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  • Alanna Salussolia

Our First Tomato

Updated: May 22

My obsession with tomatoes likely stems from my passion for marinara sauce. Before Bachelor Mondays, there was regular old spaghetti night, and this in itself was pretty great.

Happy Mother's Day to Me!

I mentioned to my husband that I wanted to grow tomatoes. I had tried to grow them from seed before but never really got far. Then, he made the epic suggestion to get me a tomato plant for Mother's Day. I said, "Yes, please." One Saturday as the mom day approached, we moseyed to a nursery to get some tomatoes. No dice. It was 5 PM, and places were closing.

The following week we went to another nursery. Found a jasmine plant for mom, but no tomatoes.

Tomato Depot

The gardener working at the nursery told me had tried to sell tomatoes but shoppers weren't buying. He recommended I get some Big Boys, which were at places like Home Depot. He said "Ya know, those Big Boys really grow." I nodded my head like someone well-versed in tomato talk, then hopped back in our Prius.

We decided to forgo the nursery strategy and headed to Home Depot even though a master gardener told me to avoid buying plants at regular stores. Turns out some very helpful sales folks let us know that we could return plants for a whole year! So we bought not one, but two plants.

Variety Show

I considered a plant with those giant beefsteak tomatoes, but I read that the heavier tomatoes are riskier to manage and can fall off weak branches at in opportune moments. Something like that's plus as delicious as they are it's a lot of pressure to eat a whole giant tomato, and frankly they aren't exactly apples to me.

I opted for a cherry tomato plant - they are cute and easy for salads. Plus the one at the store looked happy and healthy. I also got a Roma tomato plant. This one looked a little sad, but it's, as they say, my favorite tomato. The Roma tomato is precisely perfect in size. And it doesn't burst in your mouth with the petulance of a bombastic cherry tomato. So versatile - burgers, paste, sliced fresh or sautéed, these tomatoes are delish.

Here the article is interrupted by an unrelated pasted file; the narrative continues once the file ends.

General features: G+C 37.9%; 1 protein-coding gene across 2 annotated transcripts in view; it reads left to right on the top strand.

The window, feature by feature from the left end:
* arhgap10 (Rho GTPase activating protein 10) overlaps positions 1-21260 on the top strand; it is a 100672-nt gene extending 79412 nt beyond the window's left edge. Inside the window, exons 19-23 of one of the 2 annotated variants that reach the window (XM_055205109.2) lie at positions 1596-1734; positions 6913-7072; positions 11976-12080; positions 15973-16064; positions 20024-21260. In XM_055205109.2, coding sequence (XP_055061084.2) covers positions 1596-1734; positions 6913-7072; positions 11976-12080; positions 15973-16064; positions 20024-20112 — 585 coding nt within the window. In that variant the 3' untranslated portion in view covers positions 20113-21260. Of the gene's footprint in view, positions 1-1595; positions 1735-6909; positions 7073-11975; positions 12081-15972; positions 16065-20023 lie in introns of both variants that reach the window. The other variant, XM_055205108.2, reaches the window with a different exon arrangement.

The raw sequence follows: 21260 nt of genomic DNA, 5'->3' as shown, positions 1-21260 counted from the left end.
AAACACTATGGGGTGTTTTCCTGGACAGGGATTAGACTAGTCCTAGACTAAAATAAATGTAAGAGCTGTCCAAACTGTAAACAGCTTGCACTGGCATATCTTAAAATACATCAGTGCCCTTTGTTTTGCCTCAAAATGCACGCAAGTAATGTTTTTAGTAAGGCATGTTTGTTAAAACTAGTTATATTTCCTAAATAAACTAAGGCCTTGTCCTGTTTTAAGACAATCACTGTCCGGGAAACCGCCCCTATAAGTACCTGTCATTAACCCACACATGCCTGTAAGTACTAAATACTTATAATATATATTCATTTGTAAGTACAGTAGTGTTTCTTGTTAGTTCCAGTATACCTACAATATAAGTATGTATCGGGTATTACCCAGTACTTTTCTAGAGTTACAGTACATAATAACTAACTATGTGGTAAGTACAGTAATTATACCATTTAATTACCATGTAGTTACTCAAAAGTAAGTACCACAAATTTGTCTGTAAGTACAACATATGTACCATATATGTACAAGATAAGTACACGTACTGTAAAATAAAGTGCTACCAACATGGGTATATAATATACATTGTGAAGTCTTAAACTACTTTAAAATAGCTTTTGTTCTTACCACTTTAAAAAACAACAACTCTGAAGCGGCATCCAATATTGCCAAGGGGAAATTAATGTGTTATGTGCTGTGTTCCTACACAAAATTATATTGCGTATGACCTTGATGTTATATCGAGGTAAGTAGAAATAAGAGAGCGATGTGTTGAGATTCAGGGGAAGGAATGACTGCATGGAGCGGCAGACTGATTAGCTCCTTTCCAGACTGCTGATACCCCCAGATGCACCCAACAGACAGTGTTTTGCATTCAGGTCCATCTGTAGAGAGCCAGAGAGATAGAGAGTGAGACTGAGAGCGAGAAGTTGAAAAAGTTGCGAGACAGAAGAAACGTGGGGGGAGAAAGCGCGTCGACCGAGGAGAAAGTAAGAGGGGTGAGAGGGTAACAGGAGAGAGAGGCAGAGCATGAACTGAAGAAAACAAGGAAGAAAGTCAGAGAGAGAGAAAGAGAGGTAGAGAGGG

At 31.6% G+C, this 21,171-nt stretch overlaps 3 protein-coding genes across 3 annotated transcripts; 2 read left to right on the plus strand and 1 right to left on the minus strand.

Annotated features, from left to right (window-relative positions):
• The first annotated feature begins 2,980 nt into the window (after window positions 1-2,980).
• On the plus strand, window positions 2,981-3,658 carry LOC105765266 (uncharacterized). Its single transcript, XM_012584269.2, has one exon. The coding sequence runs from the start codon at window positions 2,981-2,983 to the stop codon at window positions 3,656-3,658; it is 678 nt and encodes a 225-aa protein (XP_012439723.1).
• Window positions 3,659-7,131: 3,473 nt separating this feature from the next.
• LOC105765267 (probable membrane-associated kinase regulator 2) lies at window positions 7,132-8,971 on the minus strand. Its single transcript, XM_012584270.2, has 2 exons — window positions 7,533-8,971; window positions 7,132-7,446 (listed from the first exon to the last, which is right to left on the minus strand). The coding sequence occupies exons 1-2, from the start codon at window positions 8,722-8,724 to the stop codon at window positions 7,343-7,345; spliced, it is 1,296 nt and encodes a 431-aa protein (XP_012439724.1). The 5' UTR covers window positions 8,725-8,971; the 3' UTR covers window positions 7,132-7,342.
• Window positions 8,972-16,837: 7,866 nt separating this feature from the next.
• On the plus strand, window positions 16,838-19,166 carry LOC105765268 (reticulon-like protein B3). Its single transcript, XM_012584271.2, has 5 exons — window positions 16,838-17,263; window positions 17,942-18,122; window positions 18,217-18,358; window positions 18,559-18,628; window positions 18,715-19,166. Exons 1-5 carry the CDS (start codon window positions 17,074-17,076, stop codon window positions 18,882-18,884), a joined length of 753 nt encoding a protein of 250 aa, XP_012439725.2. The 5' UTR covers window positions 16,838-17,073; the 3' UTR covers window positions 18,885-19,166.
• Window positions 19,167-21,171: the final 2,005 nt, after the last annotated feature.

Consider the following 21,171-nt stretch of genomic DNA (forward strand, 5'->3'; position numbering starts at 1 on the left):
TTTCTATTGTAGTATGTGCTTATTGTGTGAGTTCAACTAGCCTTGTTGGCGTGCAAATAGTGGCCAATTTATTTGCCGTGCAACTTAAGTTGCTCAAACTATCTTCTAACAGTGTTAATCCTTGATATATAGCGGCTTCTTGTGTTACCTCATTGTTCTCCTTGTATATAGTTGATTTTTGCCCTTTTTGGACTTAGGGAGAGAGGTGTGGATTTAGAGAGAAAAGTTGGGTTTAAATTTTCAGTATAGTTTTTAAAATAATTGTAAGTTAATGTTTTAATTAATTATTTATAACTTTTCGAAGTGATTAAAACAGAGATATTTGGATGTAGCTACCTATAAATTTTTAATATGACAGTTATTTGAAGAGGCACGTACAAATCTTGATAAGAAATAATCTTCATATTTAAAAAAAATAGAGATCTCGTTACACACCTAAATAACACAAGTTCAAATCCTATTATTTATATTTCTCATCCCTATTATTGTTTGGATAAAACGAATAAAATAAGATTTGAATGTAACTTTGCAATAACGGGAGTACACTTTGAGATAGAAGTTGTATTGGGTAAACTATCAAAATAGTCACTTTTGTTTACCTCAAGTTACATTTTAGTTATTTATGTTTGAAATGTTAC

Thelma and Louise

I decided these needed names if I am going to really be committed to them. Thelma is the cherry plant and Louise is the Romas. So far they are both still alive and growing. I repotted Thelma, the cherry tomato plant, to give it more room to grow with a bigger cage. In the process, I accidentally broke a primary limb which was a tragedy - at first. I read I could put the branch in water and it will essentially re-root. So I am doing that and the new white root sprouts are delightful. So maybe I am getting a third plant out of the deal!

First Fruits

Confession: both had full green tomatoes when I bought them. I wanted this to be fairly failsafe. Still, I celebrate the little things. The cherry plant yielded the first ripe fruit. Lucy put her Paw Patrol gardening glove on, checked for spiders, and picked the first edible tomato. We went inside and split it! The slimey seeds inside grossed her out but she was ok with a tiny bite of the skin. Yum.

Louise, the Romas, are still green but the plant does look happy. Maybe she has a new lease on life on the Salussolia porch. Just gotta keep her away from Thunderbirds.

Battling the Elements

My first tomato mom challenges are too much sun, too much rain and not enough water in between. From different locations relative to sun, using awnings to slow ruin, and regularly touching the soil for dampness, the girls are keeping me on my toes.

Their most recent assailant has been leafminers. I had to google squiggly white lines tomato leaf problems. Yes, these tiny bugs leave white path patterns on leaves. Last year it was mealy bugs infesting the cucumber crop. Hopefully some pruning will do the trick with the tomatoes. Both tomato and cucumber leaves have wonderful aromas so pruning is sort of a lovely process.

Let's hope that Louise will ripen soon and I can harvest some bruschetta or caprese.

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